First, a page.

Meadville Tribune

Opinion

January 20, 2014

Like Subway, our state schools need promotions to improve their numbers

What do Subway restaurants, university students and legislation I recently introduced have to do with growing northwestern Pennsylvania’s economy? Allow me to explain.

Subway restaurants tapped into customers’ desire for quality, convenience and affordability when it unveiled its “$5 footlong” sandwich campaign. This month, the sandwich maker is offering any regular footlong submarine sandwich for $5 in a promotion it is calling “JanuANY.”

The logic here is simple: Offer a quality product at a low price to generate more customers. Once they’re inside the restaurant, there’s a chance they’ll buy products where the owner earns a larger profit, such as beverages or potato chips.

Now let’s change our focus to the state-owned universities that make up the Pennsylvania State System of Higher Education (PASSHE), including Edinboro University. Enrollment at some of these schools, including Edinboro University, has been down in recent years. Empty desks in classrooms mean fewer dollars to pay professors’ salaries, expand the university and increase economic activity in the region.

PASSHE schools offer a quality education at an affordable price. The challenge — like with Subway restaurants — is how to get more people in the door.

Before a student can enroll at a PASSHE university, he or she first must file an application. Schools charge students varying levels of fees to submit the applications. The undergraduate application fee at Edinboro University is currently $30.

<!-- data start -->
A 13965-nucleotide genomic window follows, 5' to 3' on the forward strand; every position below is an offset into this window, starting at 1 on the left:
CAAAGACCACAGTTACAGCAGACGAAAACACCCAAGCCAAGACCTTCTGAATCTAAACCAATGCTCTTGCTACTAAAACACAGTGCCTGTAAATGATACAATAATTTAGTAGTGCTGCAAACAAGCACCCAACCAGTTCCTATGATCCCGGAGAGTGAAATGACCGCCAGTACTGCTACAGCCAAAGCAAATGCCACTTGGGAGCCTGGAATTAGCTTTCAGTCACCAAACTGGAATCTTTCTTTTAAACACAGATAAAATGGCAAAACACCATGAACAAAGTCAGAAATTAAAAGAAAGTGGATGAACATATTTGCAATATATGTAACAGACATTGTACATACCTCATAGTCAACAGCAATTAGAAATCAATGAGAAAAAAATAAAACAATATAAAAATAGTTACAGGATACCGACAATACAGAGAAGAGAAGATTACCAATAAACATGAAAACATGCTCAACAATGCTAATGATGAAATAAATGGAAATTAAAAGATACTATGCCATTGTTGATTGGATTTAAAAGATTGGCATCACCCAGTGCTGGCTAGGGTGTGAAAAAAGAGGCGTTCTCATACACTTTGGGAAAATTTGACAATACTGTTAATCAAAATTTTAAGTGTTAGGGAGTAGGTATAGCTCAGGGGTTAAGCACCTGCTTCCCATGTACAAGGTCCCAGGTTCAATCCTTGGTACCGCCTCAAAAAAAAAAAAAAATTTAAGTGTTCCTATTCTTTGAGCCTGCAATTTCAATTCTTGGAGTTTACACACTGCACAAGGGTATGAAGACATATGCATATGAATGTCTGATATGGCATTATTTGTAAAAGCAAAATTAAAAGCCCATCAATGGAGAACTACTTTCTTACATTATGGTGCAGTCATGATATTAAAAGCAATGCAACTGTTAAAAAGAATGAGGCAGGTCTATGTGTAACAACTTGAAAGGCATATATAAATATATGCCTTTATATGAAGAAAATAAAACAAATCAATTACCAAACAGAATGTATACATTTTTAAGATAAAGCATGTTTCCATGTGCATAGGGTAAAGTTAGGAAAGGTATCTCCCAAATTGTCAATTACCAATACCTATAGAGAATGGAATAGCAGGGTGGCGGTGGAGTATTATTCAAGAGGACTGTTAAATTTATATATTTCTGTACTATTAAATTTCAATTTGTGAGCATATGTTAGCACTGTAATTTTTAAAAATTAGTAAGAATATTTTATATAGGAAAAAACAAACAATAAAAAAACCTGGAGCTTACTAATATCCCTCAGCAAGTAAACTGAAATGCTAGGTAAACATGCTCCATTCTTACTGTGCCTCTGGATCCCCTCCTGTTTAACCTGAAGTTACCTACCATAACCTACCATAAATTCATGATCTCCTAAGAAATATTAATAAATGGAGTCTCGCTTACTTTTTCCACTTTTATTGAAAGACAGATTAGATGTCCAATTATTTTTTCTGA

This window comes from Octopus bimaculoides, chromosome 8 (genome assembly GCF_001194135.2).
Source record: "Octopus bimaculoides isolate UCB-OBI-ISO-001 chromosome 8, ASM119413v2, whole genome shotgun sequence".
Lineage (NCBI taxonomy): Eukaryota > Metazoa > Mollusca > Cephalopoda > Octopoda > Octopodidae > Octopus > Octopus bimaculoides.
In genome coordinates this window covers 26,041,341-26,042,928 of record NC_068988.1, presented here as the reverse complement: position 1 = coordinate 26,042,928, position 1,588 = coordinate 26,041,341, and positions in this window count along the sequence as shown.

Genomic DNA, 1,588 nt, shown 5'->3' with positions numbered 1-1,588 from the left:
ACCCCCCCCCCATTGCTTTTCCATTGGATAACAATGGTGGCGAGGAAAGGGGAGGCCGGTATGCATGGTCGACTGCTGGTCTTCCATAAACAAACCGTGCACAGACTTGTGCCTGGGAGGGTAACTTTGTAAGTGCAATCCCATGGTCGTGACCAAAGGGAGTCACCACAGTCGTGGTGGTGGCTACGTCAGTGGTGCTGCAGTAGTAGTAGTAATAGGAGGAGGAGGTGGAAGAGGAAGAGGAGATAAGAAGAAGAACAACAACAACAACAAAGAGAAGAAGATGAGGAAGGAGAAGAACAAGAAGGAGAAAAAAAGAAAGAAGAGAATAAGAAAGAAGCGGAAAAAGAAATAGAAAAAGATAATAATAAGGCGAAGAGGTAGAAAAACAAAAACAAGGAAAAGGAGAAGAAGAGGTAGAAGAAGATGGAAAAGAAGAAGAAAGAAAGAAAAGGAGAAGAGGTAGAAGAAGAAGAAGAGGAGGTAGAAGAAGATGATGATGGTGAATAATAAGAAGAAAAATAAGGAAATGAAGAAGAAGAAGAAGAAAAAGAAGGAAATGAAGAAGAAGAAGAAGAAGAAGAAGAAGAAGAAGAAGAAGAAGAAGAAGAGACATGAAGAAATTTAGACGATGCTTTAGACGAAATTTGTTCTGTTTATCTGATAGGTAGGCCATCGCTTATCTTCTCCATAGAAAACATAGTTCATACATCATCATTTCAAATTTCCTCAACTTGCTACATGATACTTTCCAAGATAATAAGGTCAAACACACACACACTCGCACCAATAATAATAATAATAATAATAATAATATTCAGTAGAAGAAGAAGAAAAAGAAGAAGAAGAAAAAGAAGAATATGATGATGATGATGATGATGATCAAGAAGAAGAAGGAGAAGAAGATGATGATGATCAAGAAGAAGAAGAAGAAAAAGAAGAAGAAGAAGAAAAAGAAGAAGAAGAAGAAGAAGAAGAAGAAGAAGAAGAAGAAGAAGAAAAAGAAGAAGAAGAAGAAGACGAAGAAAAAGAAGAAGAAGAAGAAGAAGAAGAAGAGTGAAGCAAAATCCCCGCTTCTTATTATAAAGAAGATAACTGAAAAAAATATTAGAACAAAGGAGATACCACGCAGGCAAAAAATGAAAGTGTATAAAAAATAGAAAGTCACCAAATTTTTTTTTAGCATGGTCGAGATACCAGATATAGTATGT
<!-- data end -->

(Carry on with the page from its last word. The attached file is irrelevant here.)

The cost of applying to more than one school can quickly begin to add up. This may deter some students from applying to state-owned universities.

Subway offers $5 sandwiches to attract people. I recently introduced a bill in the state House that would allow Pennsylvania high school seniors to pay a reduced application fee of $5 on the third Thursday of every October to apply to PASSHE schools. This could break down the barrier between Pennsylvania high school students and their dream of a higher education while simultaneously filling PASSHE classrooms.

The second bill I introduced would empower each PASSHE university to set its own tuition rates for non-Pennsylvania residents, which would allow them to compete with schools from other states for students. The PASSHE Board of Governors currently sets tuition levels for all students at state-owned universities. My bill would allow each school’s council of trustees to set tuition rates for out-of-state students, but it would require those rates to be at least as high as the tuition rate charged to in-state students.

State-owned university graduates often go on to become the workers and business owners who drive our economy. PASSHE schools train the teachers, scientists, engineers and other professionals necessary for 21st century economic growth.

By making it easier for in-state students to apply to state-owned universities and allowing those schools to adjust tuition rates to compete for out-of-state students, we can boost enrollment, generate economic growth now and invest in the leaders of tomorrow.

Greg Lucas, a Republican, represents the Fifth District in the Pennsylvania House of Representatives, which includes western Crawford County.

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